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If the USB-C supply you use can output enough 12v, technically this is possible
Yeah I think something like this would work:


Am I right in saying a stock Wii requires 15.75W of power at 12v?

Alternatively there are these bigger power bricks designed for laptops that would definitely be able to supply enough power, but it's obviously a bit more bulky to carry around:


Edit:

I'm following this schematic for the connection pins on the wii's a/v port:


Would I need to re-wire new connections for all 16 pins, or only the ones that are relevant for the connection that I want?

Also, where the a/v port connects to the motherboard, there are 18 pins total (2 are for the sensor bar port). Does anyone know how the connections points are related to pins on the port as they are numbered on the above?
 
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You can look on the wii trimming guide, there are legend for the connexions. In the wii miicro guide it is said that you need the 12v for the wii2hdmi, so I guess that you would at least need composite ground and 12V.
 
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The diagram is the trimming guide was perfect! Thank you. I'm just waiting on another wii2hdmi adapter and the USB c charger being delivered and then I will begin trying to put this together.

Doesn't look like it's going to be too difficult at the moment. Modding the case will probably be the most time consuming part.
 
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I do not think it is really worth trying to mod the case more than adding the usb C/Hdmi port, especially since the thickness of the case is limited by the size of the heatsink.
Design a 3d printed design would be easier.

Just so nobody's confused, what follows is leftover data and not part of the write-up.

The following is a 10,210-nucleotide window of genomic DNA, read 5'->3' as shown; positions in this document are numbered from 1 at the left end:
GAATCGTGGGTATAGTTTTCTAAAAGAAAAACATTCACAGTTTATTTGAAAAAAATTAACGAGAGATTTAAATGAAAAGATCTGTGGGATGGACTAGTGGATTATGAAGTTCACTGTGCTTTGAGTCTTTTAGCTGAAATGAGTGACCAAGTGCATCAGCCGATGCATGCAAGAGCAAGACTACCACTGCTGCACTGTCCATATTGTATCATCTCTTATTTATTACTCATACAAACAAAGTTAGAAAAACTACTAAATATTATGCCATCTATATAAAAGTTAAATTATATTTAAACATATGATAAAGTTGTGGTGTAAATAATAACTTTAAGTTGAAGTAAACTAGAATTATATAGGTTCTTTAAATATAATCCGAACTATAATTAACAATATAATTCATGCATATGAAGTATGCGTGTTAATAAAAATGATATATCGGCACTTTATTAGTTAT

But it is up to you.
 
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Yeah I would agree that is more logical to do that but I don't have any way to print test prints to make sure the fitment is correct.

I was planning to buy an aftermarket heat sink (like the one in the store) assuming that new power supply and hdmi work. So then the overall height of the console would roughly flush with the top of the gamecube controller ports.

I will see how it goes, I do have some 3d modeling skills but not really related to product design so might be a bit of a learning curve for me.
 

Stitches

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These nunbers were recorded a while ago, I think by Shank.
wii current requirements.jpg

The Wii alone with no disk drive uses around 6 watts. So as long as you can reliably get at least 1A of 12v from that supply, you should be fine.
 
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Got the USB C pd board working. This article was really helpful for explaining how to set it for the different voltages.


Had to order a different power brick to get it to work though. When I first tried to set it it was flashing blue all the time (indicating that the power brick didn't support usb power delivery). Ended up getting this one which was the cheapest I could find on amazon:


It's fairly chunky but obviously still smaller than the stock Wii power brick.

Unfortunately I damaged my wii2hdmi adapter when trying to de-solder the port on it. One of the solder pads came off (probably due to me being to aggressive with the heat). Luckily it was for the right audio channel, so I can still get video out. Will still be useful for testing which connections are required for the video signal but I'll order a new one for the final build as they are fairly cheap.

I suppose it's not absolutely necessary to de-solder the port but was wanting to do it to save space for the heat sink. I will maybe just leave the port on and re-locate where the outlet will be (originally I wanted to utilise the existing hole for the a/v port).
 

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Hi, I don't know for sure but when a pad came off, it is because you don't heat it enough and pull it before the solder is fully liquefied. So it would be a lack of heat more than to much.
You may be able to trace where the right audio channel on the board and solder a magnet wire to it.

If you are using a heatgun to desolder it you could put some aluminium foil over the plastic part if you don't want to smoke to much plastic.
Adding some fresh solder on the pad will help melting it quicker and adding some flux too.

Cutting the legs with small pliers, then desoldering them would be easier.
 
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Thank you for the tips .

I was thinking that cutting the pins with pliers and then de-soldering would be easier so I will try that.